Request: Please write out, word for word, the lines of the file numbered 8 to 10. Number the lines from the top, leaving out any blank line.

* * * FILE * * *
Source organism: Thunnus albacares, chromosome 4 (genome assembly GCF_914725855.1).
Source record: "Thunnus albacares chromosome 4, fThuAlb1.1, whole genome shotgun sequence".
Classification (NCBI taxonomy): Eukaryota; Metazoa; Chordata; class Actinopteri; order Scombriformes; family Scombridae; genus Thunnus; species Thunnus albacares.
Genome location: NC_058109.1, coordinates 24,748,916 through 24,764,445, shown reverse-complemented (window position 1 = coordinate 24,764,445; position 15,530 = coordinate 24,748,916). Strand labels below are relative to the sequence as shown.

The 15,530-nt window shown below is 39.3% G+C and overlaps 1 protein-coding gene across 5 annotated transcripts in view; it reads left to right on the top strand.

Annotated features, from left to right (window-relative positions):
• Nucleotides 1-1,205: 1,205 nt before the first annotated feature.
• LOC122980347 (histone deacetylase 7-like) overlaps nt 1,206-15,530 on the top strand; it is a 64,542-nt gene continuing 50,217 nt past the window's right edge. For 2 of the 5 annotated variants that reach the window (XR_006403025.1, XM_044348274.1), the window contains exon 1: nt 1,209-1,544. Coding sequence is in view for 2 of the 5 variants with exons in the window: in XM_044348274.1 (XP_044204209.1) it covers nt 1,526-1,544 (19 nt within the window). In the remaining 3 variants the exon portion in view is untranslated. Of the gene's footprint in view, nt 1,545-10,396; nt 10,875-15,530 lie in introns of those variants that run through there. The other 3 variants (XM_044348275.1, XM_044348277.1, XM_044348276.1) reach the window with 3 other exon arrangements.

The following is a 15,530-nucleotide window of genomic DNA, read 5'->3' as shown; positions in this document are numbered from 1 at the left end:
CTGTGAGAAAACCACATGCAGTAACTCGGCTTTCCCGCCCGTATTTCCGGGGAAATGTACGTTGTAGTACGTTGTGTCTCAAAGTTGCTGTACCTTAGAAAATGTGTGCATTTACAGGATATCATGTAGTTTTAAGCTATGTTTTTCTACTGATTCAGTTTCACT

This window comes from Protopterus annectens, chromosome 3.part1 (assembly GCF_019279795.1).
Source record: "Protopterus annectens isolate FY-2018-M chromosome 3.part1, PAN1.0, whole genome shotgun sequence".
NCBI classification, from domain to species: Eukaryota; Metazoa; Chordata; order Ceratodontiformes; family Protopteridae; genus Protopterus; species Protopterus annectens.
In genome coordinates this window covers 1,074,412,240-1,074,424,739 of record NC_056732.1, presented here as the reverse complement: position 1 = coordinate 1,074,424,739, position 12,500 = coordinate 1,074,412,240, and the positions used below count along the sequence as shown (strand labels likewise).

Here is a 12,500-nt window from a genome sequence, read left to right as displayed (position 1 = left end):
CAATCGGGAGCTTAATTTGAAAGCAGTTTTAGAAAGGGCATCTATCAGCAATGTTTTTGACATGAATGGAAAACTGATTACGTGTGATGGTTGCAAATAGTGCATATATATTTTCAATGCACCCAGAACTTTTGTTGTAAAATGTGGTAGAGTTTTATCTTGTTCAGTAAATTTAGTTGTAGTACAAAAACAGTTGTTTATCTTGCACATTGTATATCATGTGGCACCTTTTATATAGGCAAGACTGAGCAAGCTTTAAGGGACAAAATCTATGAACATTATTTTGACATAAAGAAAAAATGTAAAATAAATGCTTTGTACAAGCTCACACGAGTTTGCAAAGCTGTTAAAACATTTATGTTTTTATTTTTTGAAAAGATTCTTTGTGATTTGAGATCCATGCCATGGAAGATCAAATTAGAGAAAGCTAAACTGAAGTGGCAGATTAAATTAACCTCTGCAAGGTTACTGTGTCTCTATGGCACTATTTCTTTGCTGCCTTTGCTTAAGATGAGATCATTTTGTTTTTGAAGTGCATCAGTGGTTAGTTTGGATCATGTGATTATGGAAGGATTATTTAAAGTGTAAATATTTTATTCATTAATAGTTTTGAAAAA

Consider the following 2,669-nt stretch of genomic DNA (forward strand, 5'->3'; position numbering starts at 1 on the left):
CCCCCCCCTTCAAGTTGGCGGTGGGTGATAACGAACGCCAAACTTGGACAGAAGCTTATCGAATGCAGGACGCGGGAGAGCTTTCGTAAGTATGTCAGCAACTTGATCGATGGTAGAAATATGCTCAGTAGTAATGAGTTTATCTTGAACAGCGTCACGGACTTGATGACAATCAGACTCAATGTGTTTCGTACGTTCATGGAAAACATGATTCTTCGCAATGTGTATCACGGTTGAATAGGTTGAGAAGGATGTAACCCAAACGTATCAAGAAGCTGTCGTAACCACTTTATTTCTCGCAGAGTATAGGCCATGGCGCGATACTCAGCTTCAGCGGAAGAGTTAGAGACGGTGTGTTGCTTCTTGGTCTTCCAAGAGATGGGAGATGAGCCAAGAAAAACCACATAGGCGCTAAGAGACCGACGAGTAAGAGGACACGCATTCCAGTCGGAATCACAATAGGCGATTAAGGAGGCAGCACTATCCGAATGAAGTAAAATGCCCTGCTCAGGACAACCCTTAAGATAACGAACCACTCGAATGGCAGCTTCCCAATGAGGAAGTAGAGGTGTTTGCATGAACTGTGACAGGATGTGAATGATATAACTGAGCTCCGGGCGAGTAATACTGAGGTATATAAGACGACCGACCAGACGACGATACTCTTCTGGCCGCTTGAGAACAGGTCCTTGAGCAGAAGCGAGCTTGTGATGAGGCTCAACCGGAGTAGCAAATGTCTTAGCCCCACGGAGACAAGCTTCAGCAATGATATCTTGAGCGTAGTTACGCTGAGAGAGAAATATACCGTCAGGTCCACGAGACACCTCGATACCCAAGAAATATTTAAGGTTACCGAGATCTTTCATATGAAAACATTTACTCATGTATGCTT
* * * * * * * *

• LOC122980347 (histone deacetylase 7-like) overlaps nt 1,206-15,530 on the top strand; it is a 64,542-nt gene continuing 50,217 nt past the window's right edge. For 2 of the 5 annotated variants that reach the window (XR_006403025.1, XM_044348274.1), the window contains exon 1: nt 1,209-1,544. Coding sequence is in view for 2 of the 5 variants with exons in the window: in XM_044348274.1 (XP_044204209.1) it covers nt 1,526-1,544 (19 nt within the window). In the remaining 3 variants the exon portion in view is untranslated. Of the gene's footprint in view, nt 1,545-10,396; nt 10,875-15,530 lie in introns of those variants that run through there. The other 3 variants (XM_044348275.1, XM_044348277.1, XM_044348276.1) reach the window with 3 other exon arrangements.

The following is a 15,530-nucleotide window of genomic DNA, read 5'->3' as shown; positions in this document are numbered from 1 at the left end:
CTGTGAGAAAACCACATGCAGTAACTCGGCTTTCCCGCCCGTATTTCCGGGGAAATGTACGTTGTAGTACGTTGTGTCTCAAAGTTGCTGTACCTTAGAAAATGTGTGCATTTACAGGATATCATGTAGTTTTAAGCTATGTTTTTCTACTGATTCAGTTTCACT